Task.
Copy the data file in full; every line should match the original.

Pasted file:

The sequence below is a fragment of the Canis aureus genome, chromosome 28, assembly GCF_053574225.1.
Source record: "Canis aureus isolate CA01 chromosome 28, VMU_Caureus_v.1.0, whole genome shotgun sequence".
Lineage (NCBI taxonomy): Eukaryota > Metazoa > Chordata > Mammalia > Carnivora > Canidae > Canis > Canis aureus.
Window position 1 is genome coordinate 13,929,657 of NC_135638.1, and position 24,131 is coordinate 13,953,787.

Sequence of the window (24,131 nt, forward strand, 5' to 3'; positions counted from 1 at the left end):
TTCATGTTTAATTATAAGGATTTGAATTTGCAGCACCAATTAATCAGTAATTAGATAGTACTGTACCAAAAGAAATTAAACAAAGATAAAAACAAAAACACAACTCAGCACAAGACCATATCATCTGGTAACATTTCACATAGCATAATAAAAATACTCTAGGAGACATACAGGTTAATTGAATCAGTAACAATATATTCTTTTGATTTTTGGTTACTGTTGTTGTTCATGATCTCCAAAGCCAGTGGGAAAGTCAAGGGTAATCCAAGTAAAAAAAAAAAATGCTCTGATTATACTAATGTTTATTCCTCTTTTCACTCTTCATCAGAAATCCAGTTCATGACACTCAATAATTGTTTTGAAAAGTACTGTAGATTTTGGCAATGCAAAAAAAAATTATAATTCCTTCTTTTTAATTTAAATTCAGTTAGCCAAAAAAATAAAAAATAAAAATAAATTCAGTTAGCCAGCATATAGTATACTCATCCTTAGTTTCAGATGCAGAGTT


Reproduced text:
The sequence below is a fragment of the Canis aureus genome, chromosome 28, assembly GCF_053574225.1.
Source record: "Canis aureus isolate CA01 chromosome 28, VMU_Caureus_v.1.0, whole genome shotgun sequence".
Lineage (NCBI taxonomy): Eukaryota > Metazoa > Chordata > Mammalia > Carnivora > Canidae > Canis > Canis aureus.
Window position 1 is genome coordinate 13,929,657 of NC_135638.1, and position 24,131 is coordinate 13,953,787.

Sequence of the window (24,131 nt, forward strand, 5' to 3'; positions counted from 1 at the left end):
TTCATGTTTAATTATAAGGATTTGAATTTGCAGCACCAATTAATCAGTAATTAGATAGTACTGTACCAAAAGAAATTAAACAAAGATAAAAACAAAAACACAACTCAGCACAAGACCATATCATCTGGTAACATTTCACATAGCATAATAAAAATACTCTAGGAGACATACAGGTTAATTGAATCAGTAACAATATATTCTTTTGATTTTTGGTTACTGTTGTTGTTCATGATCTCCAAAGCCAGTGGGAAAGTCAAGGGTAATCCAAGTAAAAAAAAAAAATGCTCTGATTATACTAATGTTTATTCCTCTTTTCACTCTTCATCAGAAATCCAGTTCATGACACTCAATAATTGTTTTGAAAAGTACTGTAGATTTTGGCAATGCAAAAAAAAATTATAATTCCTTCTTTTTAATTTAAATTCAGTTAGCCAAAAAAATAAAAAATAAAAATAAATTCAGTTAGCCAGCATATAGTATACTCATCCTTAGTTTCAGATGCAGAGTT